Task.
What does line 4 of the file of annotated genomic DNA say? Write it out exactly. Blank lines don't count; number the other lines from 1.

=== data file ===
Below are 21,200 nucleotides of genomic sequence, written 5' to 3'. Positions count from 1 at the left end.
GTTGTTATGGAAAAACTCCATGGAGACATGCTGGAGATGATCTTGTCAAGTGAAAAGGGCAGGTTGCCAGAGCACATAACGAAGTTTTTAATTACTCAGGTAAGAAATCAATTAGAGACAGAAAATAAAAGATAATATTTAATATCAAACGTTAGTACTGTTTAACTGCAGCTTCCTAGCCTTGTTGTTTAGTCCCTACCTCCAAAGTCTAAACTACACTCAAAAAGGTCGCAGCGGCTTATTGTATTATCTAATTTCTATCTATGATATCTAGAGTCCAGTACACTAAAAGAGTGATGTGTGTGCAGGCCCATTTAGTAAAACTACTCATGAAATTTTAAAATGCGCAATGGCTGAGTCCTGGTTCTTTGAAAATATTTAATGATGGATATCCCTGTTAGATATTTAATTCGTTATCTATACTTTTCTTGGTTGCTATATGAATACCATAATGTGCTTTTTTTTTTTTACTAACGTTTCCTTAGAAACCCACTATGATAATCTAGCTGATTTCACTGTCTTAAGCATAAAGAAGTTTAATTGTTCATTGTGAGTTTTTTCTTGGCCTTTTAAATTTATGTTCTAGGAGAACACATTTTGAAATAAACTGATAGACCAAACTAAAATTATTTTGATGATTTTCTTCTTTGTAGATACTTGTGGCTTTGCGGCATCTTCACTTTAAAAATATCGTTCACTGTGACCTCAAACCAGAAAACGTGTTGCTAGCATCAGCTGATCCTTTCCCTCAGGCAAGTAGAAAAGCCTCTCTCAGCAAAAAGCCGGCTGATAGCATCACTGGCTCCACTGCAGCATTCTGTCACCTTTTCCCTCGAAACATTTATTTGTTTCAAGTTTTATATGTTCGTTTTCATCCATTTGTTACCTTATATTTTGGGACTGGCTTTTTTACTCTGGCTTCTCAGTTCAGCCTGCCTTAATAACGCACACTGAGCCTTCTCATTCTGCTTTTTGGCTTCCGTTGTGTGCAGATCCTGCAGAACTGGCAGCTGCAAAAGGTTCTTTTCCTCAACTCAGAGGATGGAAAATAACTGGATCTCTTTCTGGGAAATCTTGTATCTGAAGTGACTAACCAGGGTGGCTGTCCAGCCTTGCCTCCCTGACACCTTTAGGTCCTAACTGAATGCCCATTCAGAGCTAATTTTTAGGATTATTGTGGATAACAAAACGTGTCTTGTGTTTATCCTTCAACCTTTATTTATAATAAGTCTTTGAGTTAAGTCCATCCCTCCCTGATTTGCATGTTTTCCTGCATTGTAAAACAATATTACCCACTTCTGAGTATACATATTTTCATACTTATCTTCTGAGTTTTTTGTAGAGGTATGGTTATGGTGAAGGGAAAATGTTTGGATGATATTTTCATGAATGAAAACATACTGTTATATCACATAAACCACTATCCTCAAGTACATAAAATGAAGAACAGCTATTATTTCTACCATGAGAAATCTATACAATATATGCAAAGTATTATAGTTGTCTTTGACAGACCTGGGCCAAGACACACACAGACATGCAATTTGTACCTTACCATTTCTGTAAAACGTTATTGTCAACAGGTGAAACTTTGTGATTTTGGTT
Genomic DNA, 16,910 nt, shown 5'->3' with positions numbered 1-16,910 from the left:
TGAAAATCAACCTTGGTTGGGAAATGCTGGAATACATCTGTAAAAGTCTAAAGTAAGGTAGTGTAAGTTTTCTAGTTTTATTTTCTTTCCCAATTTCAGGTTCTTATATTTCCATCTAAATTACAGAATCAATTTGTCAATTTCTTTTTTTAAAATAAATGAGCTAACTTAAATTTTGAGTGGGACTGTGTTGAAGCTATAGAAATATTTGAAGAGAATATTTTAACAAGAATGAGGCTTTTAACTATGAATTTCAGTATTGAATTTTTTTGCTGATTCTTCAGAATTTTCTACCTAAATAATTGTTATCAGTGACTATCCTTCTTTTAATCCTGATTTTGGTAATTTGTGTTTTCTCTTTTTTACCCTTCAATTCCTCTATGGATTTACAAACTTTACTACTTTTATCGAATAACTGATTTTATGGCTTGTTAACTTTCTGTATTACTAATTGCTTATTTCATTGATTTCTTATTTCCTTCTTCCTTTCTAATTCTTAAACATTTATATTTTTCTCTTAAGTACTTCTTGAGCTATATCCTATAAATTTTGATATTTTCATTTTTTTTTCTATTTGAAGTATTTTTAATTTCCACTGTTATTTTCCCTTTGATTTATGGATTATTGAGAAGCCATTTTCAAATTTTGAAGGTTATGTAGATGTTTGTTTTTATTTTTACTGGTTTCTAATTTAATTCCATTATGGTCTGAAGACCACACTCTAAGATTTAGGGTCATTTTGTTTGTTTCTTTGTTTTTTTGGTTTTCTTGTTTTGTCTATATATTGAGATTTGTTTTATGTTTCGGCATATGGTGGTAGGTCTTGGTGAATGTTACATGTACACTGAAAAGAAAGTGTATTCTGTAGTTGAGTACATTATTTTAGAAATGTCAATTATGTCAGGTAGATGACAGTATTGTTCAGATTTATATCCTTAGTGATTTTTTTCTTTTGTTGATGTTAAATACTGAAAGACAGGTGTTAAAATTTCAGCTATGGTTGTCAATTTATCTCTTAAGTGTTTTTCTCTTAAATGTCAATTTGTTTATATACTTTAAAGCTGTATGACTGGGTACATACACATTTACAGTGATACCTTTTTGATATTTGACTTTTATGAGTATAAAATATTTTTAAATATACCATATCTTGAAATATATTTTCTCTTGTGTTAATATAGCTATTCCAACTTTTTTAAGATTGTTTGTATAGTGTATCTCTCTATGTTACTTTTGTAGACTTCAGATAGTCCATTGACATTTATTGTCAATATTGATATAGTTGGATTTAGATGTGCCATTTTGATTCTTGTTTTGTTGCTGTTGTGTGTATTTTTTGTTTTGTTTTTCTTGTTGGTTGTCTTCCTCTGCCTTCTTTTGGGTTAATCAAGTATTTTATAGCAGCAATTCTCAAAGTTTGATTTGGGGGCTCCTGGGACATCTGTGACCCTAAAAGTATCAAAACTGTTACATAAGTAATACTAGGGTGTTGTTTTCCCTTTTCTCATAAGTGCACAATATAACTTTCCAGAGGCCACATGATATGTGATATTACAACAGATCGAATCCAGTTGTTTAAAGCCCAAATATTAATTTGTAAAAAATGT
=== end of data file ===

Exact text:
TGAAAATCAACCTTGGTTGGGAAATGCTGGAATACATCTGTAAAAGTCTAAAGTAAGGTAGTGTAAGTTTTCTAGTTTTATTTTCTTTCCCAATTTCAGGTTCTTATATTTCCATCTAAATTACAGAATCAATTTGTCAATTTCTTTTTTTAAAATAAATGAGCTAACTTAAATTTTGAGTGGGACTGTGTTGAAGCTATAGAAATATTTGAAGAGAATATTTTAACAAGAATGAGGCTTTTAACTATGAATTTCAGTATTGAATTTTTTTGCTGATTCTTCAGAATTTTCTACCTAAATAATTGTTATCAGTGACTATCCTTCTTTTAATCCTGATTTTGGTAATTTGTGTTTTCTCTTTTTTACCCTTCAATTCCTCTATGGATTTACAAACTTTACTACTTTTATCGAATAACTGATTTTATGGCTTGTTAACTTTCTGTATTACTAATTGCTTATTTCATTGATTTCTTATTTCCTTCTTCCTTTCTAATTCTTAAACATTTATATTTTTCTCTTAAGTACTTCTTGAGCTATATCCTATAAATTTTGATATTTTCATTTTTTTTTCTATTTGAAGTATTTTTAATTTCCACTGTTATTTTCCCTTTGATTTATGGATTATTGAGAAGCCATTTTCAAATTTTGAAGGTTATGTAGATGTTTGTTTTTATTTTTACTGGTTTCTAATTTAATTCCATTATGGTCTGAAGACCACACTCTAAGATTTAGGGTCATTTTGTTTGTTTCTTTGTTTTTTTGGTTTTCTTGTTTTGTCTATATATTGAGATTTGTTTTATGTTTCGGCATATGGTGGTAGGTCTTGGTGAATGTTACATGTACACTGAAAAGAAAGTGTATTCTGTAGTTGAGTACATTATTTTAGAAATGTCAATTATGTCAGGTAGATGACAGTATTGTTCAGATTTATATCCTTAGTGATTTTTTTCTTTTGTTGATGTTAAATACTGAAAGACAGGTGTTAAAATTTCAGCTATGGTTGTCAATTTATCTCTTAAGTGTTTTTCTCTTAAATGTCAATTTGTTTATATACTTTAAAGCTGTATGACTGGGTACATACACATTTACAGTGATACCTTTTTGATATTTGACTTTTATGAGTATAAAATATTTTTAAATATACCATATCTTGAAATATATTTTCTCTTGTGTTAATATAGCTATTCCAACTTTTTTAAGATTGTTTGTATAGTGTATCTCTCTATGTTACTTTTGTAGACTTCAGATAGTCCATTGACATTTATTGTCAATATTGATATAGTTGGATTTAGATGTGCCATTTTGATTCTTGTTTTGTTGCTGTTGTGTGTATTTTTTGTTTTGTTTTTCTTGTTGGTTGTCTTCCTCTGCCTTCTTTTGGGTTAATCAAGTATTTTATAGCAGCAATTCTCAAAGTTTGATTTGGGGGCTCCTGGGACATCTGTGACCCTAAAAGTATCAAAACTGTTACATAAGTAATACTAGGGTGTTGTTTTCCCTTTTCTCATAAGTGCACAATATAACTTTCCAGAGGCCACATGATATGTGATATTACAACAGATCGAATCCAGTTGTTTAAAGCCCAAATATTAATTTGTAAAAAATGT